We at Hyfe, Inc., are a company devoted to working on tools to better understand the importance of cough. It is Hyfe’s intention in the future to seek regulatory approval for medical products that analyze cough in order that they may be used to diagnose, monitor, and facilitate better treatment of respiratory illnesses.
Chronic obstructive pulmonary disease, commonly known as COPD, is a progressive disease that affects one’s quality of life. Perhaps the most serious and life-threatening symptom of it is shortness of breath. This is distressing and potentially dangerous because there is decreased airflow into and out of the airways. Fortunately, practicing breathing exercises is among the most invaluable treatments for managing this COPD symptom.
Breathing exercises for COPD help1 you build up your breathing muscles, increase your oxygen intake, and breathe more easily. Breathing exercises work in the following ways:
This article will describe certain common breathing exercises that can be used to control coughing and are especially beneficial for persons with COPD. The COPD exercise plan your healthcare practitioner has recommended for you should determine how much attention you give to each type.
Deep breathing is a technique that requires you to relax your abdominal region while you take a deep breath. When you inhale deeply, your lungs are completely filled with air, and your lower belly expands.
Studies show that2 deep, slow, relaxed breathing increases pain tolerance by reducing the activity of your sympathetic nervous system (the one that controls your fight-or-flight response). Consequently, it may be helpful in managing chronic pain as well as calming you down.
To practice deep breathing:
Pursed lip breathing allows you to breathe and keep your airways open for a longer period of time. The controlled way the air enters and exits your lungs means you can exercise more before getting out of breath because your lungs can accommodate more airflow.
In other words, this exercise aids in slowing breathing, which allows for more air into and out of the lungs, rather than panting or gasping, which only allow a small amount of air into and out of the lungs at a time.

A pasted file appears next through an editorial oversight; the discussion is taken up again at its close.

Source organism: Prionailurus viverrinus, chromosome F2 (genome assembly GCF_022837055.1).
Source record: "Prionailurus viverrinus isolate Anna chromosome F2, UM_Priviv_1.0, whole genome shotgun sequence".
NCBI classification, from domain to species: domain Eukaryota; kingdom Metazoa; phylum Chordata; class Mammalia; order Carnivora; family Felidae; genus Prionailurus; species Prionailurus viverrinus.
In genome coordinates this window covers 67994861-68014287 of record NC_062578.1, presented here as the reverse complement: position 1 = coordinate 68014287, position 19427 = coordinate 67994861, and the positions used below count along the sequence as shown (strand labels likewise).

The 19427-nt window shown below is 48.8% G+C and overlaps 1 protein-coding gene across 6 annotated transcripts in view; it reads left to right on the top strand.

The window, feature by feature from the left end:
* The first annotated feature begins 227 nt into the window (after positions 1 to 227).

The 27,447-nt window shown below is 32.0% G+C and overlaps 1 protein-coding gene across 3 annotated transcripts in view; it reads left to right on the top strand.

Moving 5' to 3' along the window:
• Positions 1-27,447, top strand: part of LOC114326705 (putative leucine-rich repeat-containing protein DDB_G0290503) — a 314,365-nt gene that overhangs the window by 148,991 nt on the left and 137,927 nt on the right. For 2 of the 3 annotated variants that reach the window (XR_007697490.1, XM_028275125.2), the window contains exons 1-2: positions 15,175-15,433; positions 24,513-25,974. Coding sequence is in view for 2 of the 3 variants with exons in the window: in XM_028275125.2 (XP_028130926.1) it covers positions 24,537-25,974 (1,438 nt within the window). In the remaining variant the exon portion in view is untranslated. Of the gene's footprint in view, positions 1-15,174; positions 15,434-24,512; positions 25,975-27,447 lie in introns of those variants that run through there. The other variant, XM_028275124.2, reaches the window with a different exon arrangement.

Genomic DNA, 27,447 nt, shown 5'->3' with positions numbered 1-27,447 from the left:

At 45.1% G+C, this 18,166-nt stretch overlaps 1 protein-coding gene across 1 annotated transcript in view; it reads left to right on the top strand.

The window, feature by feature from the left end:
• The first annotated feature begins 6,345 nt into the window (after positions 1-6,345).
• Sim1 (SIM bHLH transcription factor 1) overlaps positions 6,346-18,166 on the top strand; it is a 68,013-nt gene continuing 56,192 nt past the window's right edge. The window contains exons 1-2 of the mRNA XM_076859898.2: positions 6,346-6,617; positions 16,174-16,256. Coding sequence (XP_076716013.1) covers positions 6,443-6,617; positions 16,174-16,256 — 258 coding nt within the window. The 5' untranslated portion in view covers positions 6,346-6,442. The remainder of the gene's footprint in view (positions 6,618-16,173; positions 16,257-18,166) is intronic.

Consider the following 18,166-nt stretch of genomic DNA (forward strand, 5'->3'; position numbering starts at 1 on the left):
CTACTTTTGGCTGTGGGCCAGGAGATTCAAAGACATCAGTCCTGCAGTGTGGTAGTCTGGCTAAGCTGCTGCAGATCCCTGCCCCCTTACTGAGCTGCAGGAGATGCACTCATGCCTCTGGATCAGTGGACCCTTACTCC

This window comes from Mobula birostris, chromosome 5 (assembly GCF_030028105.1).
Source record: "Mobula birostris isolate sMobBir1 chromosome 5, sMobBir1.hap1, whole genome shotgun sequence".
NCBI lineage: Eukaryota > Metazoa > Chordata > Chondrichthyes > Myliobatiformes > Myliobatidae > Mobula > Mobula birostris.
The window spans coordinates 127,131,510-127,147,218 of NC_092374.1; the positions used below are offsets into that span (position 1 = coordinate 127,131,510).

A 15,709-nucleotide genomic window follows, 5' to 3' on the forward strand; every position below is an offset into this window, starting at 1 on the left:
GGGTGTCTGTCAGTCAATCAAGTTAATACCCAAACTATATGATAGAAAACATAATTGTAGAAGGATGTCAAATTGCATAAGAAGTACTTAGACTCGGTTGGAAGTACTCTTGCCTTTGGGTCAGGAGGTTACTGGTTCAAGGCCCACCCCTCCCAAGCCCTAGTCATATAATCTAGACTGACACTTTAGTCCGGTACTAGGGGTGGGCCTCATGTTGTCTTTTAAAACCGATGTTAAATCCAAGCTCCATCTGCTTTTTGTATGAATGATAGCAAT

Pursed lip breathing4 can effectively relieve shortness of breath, decrease breathing frequency, increase how long you can breathe out for (important for getting all of the CO2 out), reduce how much air is left in your lungs after you breathe out, and increase exercise capacity5 (such as how far you can walk).
To practice this technique:
Diaphragmatic breathing is a type of breathing technique that helps strengthen the diaphragm. It is sometimes called breath control, belly breathing, or abdominal breathing.
The diaphragm is a dome-shaped muscle located just below your chest, close to the bottom of your ribcage. The diaphragm and other respiratory muscles surrounding your lungs contract and relax during air inhalation and exhalation. When you inhale, the diaphragm performs a substantial role – it contracts as you inhale, to become flattened rather than dome-shaped; this allow your lungs to expand into the extra room and take in more air. If your diaphragm didn’t move, your lungs would only be able to expand sideways, where they would be restricted by the ribs.
Evidence suggests that diaphragmatic breathing may reduce stress,7 as measured by physiological biomarkers, like the levels of the stress hormone cortisol in people’s saliva, and psychological self-report metrics.
The COPD foundation8 recommends sitting or lying down when you use this approach for the first time when you are feeling rested and at ease.
To practice diaphragmatic breathing: